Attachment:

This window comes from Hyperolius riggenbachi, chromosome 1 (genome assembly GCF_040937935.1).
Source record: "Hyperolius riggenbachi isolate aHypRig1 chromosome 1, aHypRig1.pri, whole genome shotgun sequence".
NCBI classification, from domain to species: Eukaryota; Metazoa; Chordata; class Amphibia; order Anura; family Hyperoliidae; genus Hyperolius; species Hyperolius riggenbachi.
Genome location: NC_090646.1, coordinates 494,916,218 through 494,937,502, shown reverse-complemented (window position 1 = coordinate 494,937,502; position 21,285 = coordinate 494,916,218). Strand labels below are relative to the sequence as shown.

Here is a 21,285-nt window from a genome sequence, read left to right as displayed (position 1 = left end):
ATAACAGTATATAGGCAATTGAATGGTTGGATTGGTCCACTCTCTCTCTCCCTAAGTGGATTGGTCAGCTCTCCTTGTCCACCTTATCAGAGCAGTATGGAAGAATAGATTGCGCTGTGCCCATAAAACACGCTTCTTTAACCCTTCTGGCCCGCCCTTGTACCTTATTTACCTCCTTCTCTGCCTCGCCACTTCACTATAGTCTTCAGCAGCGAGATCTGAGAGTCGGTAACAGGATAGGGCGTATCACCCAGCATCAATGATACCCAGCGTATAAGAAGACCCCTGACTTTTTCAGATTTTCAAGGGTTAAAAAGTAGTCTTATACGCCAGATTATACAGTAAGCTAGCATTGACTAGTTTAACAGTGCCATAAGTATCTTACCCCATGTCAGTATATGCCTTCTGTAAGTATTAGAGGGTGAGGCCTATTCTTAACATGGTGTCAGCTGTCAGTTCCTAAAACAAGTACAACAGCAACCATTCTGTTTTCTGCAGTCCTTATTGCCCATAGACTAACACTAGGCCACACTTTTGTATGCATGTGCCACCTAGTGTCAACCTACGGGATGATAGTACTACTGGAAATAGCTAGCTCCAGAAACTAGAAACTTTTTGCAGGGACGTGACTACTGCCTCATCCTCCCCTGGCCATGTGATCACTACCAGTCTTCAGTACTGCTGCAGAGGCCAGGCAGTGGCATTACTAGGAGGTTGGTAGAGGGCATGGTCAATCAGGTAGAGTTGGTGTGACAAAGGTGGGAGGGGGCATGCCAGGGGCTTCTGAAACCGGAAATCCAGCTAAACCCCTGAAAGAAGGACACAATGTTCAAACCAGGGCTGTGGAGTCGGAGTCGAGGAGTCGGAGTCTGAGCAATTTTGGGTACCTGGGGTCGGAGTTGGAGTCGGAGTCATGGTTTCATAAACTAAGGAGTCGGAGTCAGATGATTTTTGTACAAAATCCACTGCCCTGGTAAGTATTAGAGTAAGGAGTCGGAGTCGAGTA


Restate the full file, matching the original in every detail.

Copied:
This window comes from Hyperolius riggenbachi, chromosome 1 (genome assembly GCF_040937935.1).
Source record: "Hyperolius riggenbachi isolate aHypRig1 chromosome 1, aHypRig1.pri, whole genome shotgun sequence".
NCBI classification, from domain to species: Eukaryota; Metazoa; Chordata; class Amphibia; order Anura; family Hyperoliidae; genus Hyperolius; species Hyperolius riggenbachi.
Genome location: NC_090646.1, coordinates 494,916,218 through 494,937,502, shown reverse-complemented (window position 1 = coordinate 494,937,502; position 21,285 = coordinate 494,916,218). Strand labels below are relative to the sequence as shown.

Here is a 21,285-nt window from a genome sequence, read left to right as displayed (position 1 = left end):
ATAACAGTATATAGGCAATTGAATGGTTGGATTGGTCCACTCTCTCTCTCCCTAAGTGGATTGGTCAGCTCTCCTTGTCCACCTTATCAGAGCAGTATGGAAGAATAGATTGCGCTGTGCCCATAAAACACGCTTCTTTAACCCTTCTGGCCCGCCCTTGTACCTTATTTACCTCCTTCTCTGCCTCGCCACTTCACTATAGTCTTCAGCAGCGAGATCTGAGAGTCGGTAACAGGATAGGGCGTATCACCCAGCATCAATGATACCCAGCGTATAAGAAGACCCCTGACTTTTTCAGATTTTCAAGGGTTAAAAAGTAGTCTTATACGCCAGATTATACAGTAAGCTAGCATTGACTAGTTTAACAGTGCCATAAGTATCTTACCCCATGTCAGTATATGCCTTCTGTAAGTATTAGAGGGTGAGGCCTATTCTTAACATGGTGTCAGCTGTCAGTTCCTAAAACAAGTACAACAGCAACCATTCTGTTTTCTGCAGTCCTTATTGCCCATAGACTAACACTAGGCCACACTTTTGTATGCATGTGCCACCTAGTGTCAACCTACGGGATGATAGTACTACTGGAAATAGCTAGCTCCAGAAACTAGAAACTTTTTGCAGGGACGTGACTACTGCCTCATCCTCCCCTGGCCATGTGATCACTACCAGTCTTCAGTACTGCTGCAGAGGCCAGGCAGTGGCATTACTAGGAGGTTGGTAGAGGGCATGGTCAATCAGGTAGAGTTGGTGTGACAAAGGTGGGAGGGGGCATGCCAGGGGCTTCTGAAACCGGAAATCCAGCTAAACCCCTGAAAGAAGGACACAATGTTCAAACCAGGGCTGTGGAGTCGGAGTCGAGGAGTCGGAGTCTGAGCAATTTTGGGTACCTGGGGTCGGAGTTGGAGTCGGAGTCATGGTTTCATAAACTAAGGAGTCGGAGTCAGATGATTTTTGTACAAAATCCACTGCCCTGGTAAGTATTAGAGTAAGGAGTCGGAGTCGAGTA